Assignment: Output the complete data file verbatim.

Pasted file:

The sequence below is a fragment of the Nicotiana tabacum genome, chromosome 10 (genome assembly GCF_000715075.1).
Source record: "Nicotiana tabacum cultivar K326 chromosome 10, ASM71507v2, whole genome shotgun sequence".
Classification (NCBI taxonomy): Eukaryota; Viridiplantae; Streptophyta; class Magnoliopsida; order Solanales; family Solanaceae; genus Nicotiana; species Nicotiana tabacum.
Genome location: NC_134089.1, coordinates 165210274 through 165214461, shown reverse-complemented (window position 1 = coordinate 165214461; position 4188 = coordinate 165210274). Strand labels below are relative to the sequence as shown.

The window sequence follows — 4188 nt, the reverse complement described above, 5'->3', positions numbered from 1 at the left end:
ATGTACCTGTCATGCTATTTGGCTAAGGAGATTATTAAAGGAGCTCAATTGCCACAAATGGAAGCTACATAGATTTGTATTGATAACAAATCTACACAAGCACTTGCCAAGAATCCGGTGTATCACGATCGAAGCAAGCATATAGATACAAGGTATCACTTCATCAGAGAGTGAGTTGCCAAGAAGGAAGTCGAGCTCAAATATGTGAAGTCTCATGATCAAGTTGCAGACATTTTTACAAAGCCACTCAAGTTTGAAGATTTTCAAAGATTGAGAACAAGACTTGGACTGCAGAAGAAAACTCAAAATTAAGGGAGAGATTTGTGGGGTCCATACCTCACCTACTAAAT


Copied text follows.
The sequence below is a fragment of the Nicotiana tabacum genome, chromosome 10 (genome assembly GCF_000715075.1).
Source record: "Nicotiana tabacum cultivar K326 chromosome 10, ASM71507v2, whole genome shotgun sequence".
Classification (NCBI taxonomy): Eukaryota; Viridiplantae; Streptophyta; class Magnoliopsida; order Solanales; family Solanaceae; genus Nicotiana; species Nicotiana tabacum.
Genome location: NC_134089.1, coordinates 165210274 through 165214461, shown reverse-complemented (window position 1 = coordinate 165214461; position 4188 = coordinate 165210274). Strand labels below are relative to the sequence as shown.

The window sequence follows — 4188 nt, the reverse complement described above, 5'->3', positions numbered from 1 at the left end:
ATGTACCTGTCATGCTATTTGGCTAAGGAGATTATTAAAGGAGCTCAATTGCCACAAATGGAAGCTACATAGATTTGTATTGATAACAAATCTACACAAGCACTTGCCAAGAATCCGGTGTATCACGATCGAAGCAAGCATATAGATACAAGGTATCACTTCATCAGAGAGTGAGTTGCCAAGAAGGAAGTCGAGCTCAAATATGTGAAGTCTCATGATCAAGTTGCAGACATTTTTACAAAGCCACTCAAGTTTGAAGATTTTCAAAGATTGAGAACAAGACTTGGACTGCAGAAGAAAACTCAAAATTAAGGGAGAGATTTGTGGGGTCCATACCTCACCTACTAAAT